Hedge Funds: An Analytic Perspective (New Edition)

Hedge Funds: An Analytic Perspective (New Edition)

by Andrew W. Lo
     
 

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ISBN-10: 0691145989

ISBN-13: 9780691145983

Pub. Date: 07/26/2010

Publisher: Princeton University Press

The hedge fund industry has grown dramatically over the last two decades, with more than eight thousand funds now controlling close to two trillion dollars. Originally intended for the wealthy, these private investments have now attracted a much broader following that includes pension funds and retail investors. Because hedge funds are largely unregulated and

Overview

The hedge fund industry has grown dramatically over the last two decades, with more than eight thousand funds now controlling close to two trillion dollars. Originally intended for the wealthy, these private investments have now attracted a much broader following that includes pension funds and retail investors. Because hedge funds are largely unregulated and shrouded in secrecy, they have developed a mystique and allure that can beguile even the most experienced investor. In Hedge Funds, Andrew Lo—one of the world's most respected financial economists—addresses the pressing need for a systematic framework for managing hedge fund investments.

Arguing that hedge funds have very different risk and return characteristics than traditional investments, Lo constructs new tools for analyzing their dynamics, including measures of illiquidity exposure and performance smoothing, linear and nonlinear risk models that capture alternative betas, econometric models of hedge fund failure rates, and integrated investment processes for alternative investments. In a new chapter, he looks at how the strategies for and regulation of hedge funds have changed in the aftermath of the financial crisis.

Product Details

ISBN-13:
9780691145983
Publisher:
Princeton University Press
Publication date:
07/26/2010
Series:
Advances in Financial Engineering Series
Edition description:
Updated
Pages:
416
Sales rank:
1,247,649
Product dimensions:
6.10(w) x 9.20(h) x 1.00(d)

Table of Contents

List of Tables xi
List of Figures xvii
List of Color Plates xxi
Acknowledgments xxiii

Chapter 1: Introduction 1
1.1 Tail Risk 7
1.2 Nonlinear Risks 13
1.3 Illiquidity and Serial Correlation 25
1.4 Literature Review 30

Chapter 2: Basic Properties of Hedge Fund Returns 34
2.1 CS/Tremont Indexes 37
2.2 Lipper TASS Data 40
2.3 Attrition Rates 43

Chapter 3: Serial Correlation, Smoothed Returns, and Illiquidity 64
3.1 An Econometric Model of Smoothed Returns 66
3.2 Implications for Performance Statistics 70
3.3 Estimation of Smoothing Profiles 75
3.4 Smoothing-Adjusted Sharpe Ratios 79
3.5 Empirical Analysis of Smoothing and Illiquidity 83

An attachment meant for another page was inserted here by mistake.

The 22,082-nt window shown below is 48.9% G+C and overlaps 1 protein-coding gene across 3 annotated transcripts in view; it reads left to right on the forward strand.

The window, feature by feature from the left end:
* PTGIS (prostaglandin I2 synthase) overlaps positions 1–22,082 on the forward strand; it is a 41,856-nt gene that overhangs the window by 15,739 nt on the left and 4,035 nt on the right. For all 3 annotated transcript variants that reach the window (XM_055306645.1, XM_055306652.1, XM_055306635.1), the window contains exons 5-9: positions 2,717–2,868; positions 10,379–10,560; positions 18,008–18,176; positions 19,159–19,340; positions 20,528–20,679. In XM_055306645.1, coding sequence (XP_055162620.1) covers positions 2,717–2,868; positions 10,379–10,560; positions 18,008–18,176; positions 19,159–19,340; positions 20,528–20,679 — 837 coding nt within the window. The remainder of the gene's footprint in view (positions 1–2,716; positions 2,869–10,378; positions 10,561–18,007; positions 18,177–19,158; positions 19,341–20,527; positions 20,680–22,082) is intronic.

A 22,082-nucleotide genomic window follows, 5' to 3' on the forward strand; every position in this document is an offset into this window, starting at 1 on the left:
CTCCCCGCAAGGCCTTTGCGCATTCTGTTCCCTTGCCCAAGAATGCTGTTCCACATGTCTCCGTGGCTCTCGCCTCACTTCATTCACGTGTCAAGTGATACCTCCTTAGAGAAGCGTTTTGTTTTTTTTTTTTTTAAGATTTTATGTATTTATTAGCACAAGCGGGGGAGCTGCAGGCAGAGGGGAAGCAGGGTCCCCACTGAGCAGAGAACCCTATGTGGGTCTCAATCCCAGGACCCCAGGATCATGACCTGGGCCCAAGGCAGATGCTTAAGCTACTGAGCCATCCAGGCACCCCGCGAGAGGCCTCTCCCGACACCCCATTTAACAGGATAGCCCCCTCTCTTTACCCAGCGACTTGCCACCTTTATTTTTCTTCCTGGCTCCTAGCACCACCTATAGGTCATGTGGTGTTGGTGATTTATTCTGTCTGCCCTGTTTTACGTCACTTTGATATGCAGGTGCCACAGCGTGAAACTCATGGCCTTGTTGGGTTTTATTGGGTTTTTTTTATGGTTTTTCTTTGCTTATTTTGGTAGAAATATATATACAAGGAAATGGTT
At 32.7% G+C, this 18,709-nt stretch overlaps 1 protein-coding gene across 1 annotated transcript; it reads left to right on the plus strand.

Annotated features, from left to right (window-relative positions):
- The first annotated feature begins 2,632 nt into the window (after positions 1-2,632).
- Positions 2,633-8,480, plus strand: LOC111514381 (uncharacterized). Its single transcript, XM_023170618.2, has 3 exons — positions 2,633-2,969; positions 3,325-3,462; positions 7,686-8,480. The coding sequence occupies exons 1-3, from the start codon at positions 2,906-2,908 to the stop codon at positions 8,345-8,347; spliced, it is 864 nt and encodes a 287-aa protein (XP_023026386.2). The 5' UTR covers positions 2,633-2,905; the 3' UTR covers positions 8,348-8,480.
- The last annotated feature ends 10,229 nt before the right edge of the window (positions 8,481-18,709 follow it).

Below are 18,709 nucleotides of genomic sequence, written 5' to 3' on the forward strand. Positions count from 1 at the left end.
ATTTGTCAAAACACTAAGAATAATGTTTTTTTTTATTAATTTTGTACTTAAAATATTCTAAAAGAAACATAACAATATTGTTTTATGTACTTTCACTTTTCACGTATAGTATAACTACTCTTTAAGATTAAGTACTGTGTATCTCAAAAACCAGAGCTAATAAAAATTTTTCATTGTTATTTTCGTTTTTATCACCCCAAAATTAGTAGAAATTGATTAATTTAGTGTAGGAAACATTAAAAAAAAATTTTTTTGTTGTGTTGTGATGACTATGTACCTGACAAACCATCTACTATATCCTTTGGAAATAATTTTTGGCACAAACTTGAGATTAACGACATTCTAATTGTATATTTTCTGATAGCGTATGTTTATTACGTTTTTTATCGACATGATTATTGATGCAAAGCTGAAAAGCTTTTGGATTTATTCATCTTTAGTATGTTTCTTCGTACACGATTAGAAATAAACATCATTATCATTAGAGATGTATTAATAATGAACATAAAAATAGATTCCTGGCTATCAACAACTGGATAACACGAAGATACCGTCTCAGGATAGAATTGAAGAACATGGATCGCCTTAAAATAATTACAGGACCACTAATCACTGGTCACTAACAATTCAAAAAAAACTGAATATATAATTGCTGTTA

Chapter 4: Optimal Liquidity 97
4.1 Liquidity Metrics 98
4.2 Liquidity-Optimized Portfolios 105
4.3 Empirical Examples 107
4.4 Summary and Extensions 117

Chapter 5: Hedge Fund Beta Replication 121
5.1 Literature Review 123
5.2 Two Examples 124
5.3 Linear Regression Analysis 126
5.4 Linear Clones 138
5.5 Summary and Extensions 164

Chapter 6: A New Measure of Active Investment Management 168
6.1 Literature Review 170
6.2 The AP Decomposition 172
6.3 Some Analytical Examples 181
6.4 Implementing the AP Decomposition 186
6.5 An Empirical Application 193
6.6 Summary and Extensions 197

Chapter 7: Hedge Funds and Systemic Risk 198
7.1 Measuring Illiquidity Risk 200
7.2 Hedge Fund Liquidations 203
7.3 Regime-Switching Models 211
7.4 The Current Outlook 215

Chapter 8: An Integrated Hedge Fund Investment Process 217
8.1 Define Asset Classes by Strategy 221
8.2 Set Portfolio Target Expected Returns 222
8.3 Set Asset-Class Target Expected Returns and Risks 222
8.4 Estimate Asset-Class Covariance Matrix 223
8.5 Compute Minimum-Variance Asset Allocations 224
8.6 Determine Manager Allocations within Each Asset Class 225
8.7 Monitor Performance and Risk Budgets 227
8.8 The Final Specification 227
8.9 Risk Limits and Risk Capital 229
8.10 Summary and Extensions 235

Chapter 9: Practical Considerations 237
9.1 Risk Management as a Source of Alpha 237
9.2 Risk Preferences 239
9.3 Hedge Funds and the Efficient Markets Hypothesis 242
9.4 Regulating Hedge Funds 250

Chapter 10: What Happened to the Quants in August 2007? 255
10.1 Terminology 260
10.2 Anatomy of a Long/Short Equity Strategy 261
10.3 What Happened in August 2007? 269
10.4 Comparing August 2007 with August 1998 273
10.5 Total Assets, Expected Returns, and Leverage 276
10.6 The Unwind Hypothesis 281
10.7 Illiquidity Exposure 284
10.8 A Network View of the Hedge Fund Industry 286
10.9 Did Quant Fail? 292
10.10 Qualifications and Extensions 298
10.11 The Current Outlook 300

Chapter 11: Jumping the Gates 303
11.1 Linear Risk Models 305
11.2 Beta Overlays 308
11.3 Hedging Long/Short Equity Managers 310
11.4 Dynamic Implementations of Beta Overlays 317
11.5 Conclusion 319

Appendix 323
A.1 Lipper TASS Category Definitions 323
A.2 CS/Tremont Category Definitions 325
A.3 Matlab Loeb Function tloeb 328
A.4 GMM Estimators for the AP Decomposition 330
A.5 Constrained Optimization 332
A.6 A Contrarian Trading Strategy 333
A.7 Statistical Significance of Aggregate Autocorrelations 334
A.8 Beta-Blocker and Beta-Repositioning Strategies 335
A.9 Tracking Error 339
References 341
Index 355

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